Passage A:
R. Samuel b. Judah said: Esther sent to the Sages saying, “Commemorate me for future generations.” They replied, “You will incite the ill will of the nations against us.” She sent back a reply: “Am I not already recorded in the chronicles of the kings of Persia and Media?”
The Rabbis writing circa 400 CE imagine a time when the feast of Purim has not been officially sanctioned. Esther wants to obtain a permanent place in our liturgy. She pleads her case to the sages. But she is told that her request is inopportune.

Do the rabbis already fear anti-Semitism? Commenting on this passage Levinas writes:
“Do the Rabbis already think that the Purim affair, in which the Jews had no choice but to fight to avoid extermination, will saddle the Jewish people with the reputation of being imperialists, and ruthless conquerors if the memory of the failed genocide and our resistance to it is perpetuated…? Or do they, perhaps, foresee the future indignation of sensitive souls, who in our time are wearied of our commemoration of the Shoah?”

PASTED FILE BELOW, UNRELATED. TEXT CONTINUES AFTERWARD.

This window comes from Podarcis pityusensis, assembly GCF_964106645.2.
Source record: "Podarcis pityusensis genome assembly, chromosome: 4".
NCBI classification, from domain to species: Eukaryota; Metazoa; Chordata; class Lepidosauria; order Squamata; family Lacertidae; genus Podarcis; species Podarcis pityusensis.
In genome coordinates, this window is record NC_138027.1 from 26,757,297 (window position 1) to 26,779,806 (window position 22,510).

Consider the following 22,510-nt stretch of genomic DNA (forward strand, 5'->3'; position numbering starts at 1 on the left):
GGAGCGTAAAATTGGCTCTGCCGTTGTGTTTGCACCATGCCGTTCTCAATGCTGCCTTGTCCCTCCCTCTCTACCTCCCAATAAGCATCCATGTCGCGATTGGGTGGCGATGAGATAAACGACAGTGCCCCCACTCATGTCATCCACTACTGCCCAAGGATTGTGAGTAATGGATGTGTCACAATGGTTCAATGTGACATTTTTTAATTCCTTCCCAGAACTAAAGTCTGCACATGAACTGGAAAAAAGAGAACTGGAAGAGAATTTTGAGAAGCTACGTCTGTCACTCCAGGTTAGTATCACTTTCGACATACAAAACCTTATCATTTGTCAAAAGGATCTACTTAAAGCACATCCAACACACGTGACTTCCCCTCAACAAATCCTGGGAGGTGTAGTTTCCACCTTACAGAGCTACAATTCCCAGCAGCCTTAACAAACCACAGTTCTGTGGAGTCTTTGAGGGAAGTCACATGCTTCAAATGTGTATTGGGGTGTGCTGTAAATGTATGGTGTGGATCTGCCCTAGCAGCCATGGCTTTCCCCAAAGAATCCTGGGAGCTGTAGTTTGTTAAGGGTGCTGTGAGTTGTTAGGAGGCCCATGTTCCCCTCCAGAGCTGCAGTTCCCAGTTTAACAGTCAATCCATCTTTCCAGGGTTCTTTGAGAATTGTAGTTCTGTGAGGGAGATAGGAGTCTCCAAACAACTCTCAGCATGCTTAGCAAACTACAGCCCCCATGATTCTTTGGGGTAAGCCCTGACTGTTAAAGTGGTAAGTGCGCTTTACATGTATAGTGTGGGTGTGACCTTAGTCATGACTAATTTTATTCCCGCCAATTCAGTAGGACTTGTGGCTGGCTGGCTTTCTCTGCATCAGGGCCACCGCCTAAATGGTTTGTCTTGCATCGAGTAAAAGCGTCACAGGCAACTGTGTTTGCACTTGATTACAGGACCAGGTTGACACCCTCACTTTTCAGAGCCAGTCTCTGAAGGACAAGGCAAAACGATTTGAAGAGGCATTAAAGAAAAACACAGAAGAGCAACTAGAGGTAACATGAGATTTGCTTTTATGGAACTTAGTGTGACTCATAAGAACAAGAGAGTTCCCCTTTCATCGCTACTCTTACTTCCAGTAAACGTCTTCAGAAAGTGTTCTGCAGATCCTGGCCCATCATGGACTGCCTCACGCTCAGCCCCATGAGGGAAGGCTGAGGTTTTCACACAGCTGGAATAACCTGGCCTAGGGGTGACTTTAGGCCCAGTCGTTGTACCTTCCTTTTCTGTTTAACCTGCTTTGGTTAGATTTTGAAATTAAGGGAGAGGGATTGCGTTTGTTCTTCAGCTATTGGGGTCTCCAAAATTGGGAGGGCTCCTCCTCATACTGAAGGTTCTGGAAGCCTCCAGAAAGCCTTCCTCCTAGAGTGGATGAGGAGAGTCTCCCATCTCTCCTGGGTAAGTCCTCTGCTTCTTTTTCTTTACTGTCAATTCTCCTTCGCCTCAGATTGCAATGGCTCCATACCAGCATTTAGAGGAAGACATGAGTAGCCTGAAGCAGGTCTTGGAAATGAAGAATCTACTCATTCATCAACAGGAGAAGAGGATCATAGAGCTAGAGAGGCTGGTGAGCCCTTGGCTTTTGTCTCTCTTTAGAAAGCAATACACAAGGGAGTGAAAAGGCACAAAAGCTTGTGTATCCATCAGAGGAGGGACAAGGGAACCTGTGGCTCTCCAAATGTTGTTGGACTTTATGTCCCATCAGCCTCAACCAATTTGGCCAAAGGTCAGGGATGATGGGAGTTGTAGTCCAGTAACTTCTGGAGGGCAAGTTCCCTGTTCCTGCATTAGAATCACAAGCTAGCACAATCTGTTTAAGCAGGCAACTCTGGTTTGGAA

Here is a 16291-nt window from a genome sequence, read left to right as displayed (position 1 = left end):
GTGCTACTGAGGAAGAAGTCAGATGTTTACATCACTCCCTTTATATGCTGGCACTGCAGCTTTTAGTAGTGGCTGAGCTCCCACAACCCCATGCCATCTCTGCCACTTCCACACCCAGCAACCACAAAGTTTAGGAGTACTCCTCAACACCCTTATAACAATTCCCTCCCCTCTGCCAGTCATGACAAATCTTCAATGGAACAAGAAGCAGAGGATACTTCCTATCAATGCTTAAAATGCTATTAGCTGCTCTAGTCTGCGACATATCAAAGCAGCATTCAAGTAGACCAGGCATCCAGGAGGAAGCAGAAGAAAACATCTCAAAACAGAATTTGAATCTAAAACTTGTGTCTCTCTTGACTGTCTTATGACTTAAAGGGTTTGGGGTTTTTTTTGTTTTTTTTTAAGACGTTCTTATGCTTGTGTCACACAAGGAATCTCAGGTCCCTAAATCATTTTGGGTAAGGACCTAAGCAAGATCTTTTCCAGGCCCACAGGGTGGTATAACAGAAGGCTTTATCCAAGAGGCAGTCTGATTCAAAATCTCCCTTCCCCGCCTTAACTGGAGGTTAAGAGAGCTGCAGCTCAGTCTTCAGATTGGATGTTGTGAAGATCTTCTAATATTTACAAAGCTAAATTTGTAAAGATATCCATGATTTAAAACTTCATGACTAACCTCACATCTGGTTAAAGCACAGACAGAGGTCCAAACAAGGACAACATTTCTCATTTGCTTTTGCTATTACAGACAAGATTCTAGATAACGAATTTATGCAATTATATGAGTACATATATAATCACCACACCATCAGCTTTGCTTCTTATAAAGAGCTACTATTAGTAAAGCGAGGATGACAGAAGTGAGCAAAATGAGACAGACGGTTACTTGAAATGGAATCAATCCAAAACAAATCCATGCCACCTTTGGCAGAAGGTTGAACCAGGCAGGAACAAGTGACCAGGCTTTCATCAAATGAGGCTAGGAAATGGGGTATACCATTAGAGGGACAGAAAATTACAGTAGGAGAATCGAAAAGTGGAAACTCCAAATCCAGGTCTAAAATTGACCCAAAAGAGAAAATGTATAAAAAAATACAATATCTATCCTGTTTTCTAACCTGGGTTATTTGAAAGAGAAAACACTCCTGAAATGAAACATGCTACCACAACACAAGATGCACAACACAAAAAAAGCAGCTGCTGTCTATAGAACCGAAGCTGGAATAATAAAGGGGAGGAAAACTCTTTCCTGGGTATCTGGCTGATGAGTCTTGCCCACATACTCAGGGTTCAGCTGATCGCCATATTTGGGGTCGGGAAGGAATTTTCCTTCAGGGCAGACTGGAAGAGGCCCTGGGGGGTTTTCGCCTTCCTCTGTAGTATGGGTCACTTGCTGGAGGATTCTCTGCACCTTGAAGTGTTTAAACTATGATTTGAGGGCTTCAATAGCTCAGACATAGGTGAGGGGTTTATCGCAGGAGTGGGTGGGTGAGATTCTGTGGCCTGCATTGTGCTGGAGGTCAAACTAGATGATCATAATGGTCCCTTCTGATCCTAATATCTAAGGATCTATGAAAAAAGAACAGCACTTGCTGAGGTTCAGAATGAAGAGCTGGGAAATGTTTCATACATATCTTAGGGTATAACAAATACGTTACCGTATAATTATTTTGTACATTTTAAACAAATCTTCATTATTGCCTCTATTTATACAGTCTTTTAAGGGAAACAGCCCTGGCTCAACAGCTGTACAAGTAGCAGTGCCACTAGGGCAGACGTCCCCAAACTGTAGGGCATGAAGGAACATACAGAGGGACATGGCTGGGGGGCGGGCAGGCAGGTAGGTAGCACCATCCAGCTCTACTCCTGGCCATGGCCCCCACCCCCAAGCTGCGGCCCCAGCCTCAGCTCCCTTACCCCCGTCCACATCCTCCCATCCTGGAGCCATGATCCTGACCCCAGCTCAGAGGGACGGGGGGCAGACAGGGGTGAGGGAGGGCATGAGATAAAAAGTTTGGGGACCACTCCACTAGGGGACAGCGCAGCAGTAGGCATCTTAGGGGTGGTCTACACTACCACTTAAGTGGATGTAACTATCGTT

Or perhaps the Rabbis doubt the universal significance of the events of Purim. Is it not merely a chapter in a single nation’s history? By claiming Holy significance for the particular are we not perhaps undermining the universal that is, after all, supposed to be the true realm of the Holy? The sages are, perhaps, of the opinion that national history alone, even Jewish national history, does not, in and of itself, give an event religious significance.

Thus Esther’s reply: This story already belongs to universal history, as it is written in the chronicles of a Great Power. And is not universal history just a collection of many small narratives? Can there be a Grand Narrative without its instantiations in particular incidents.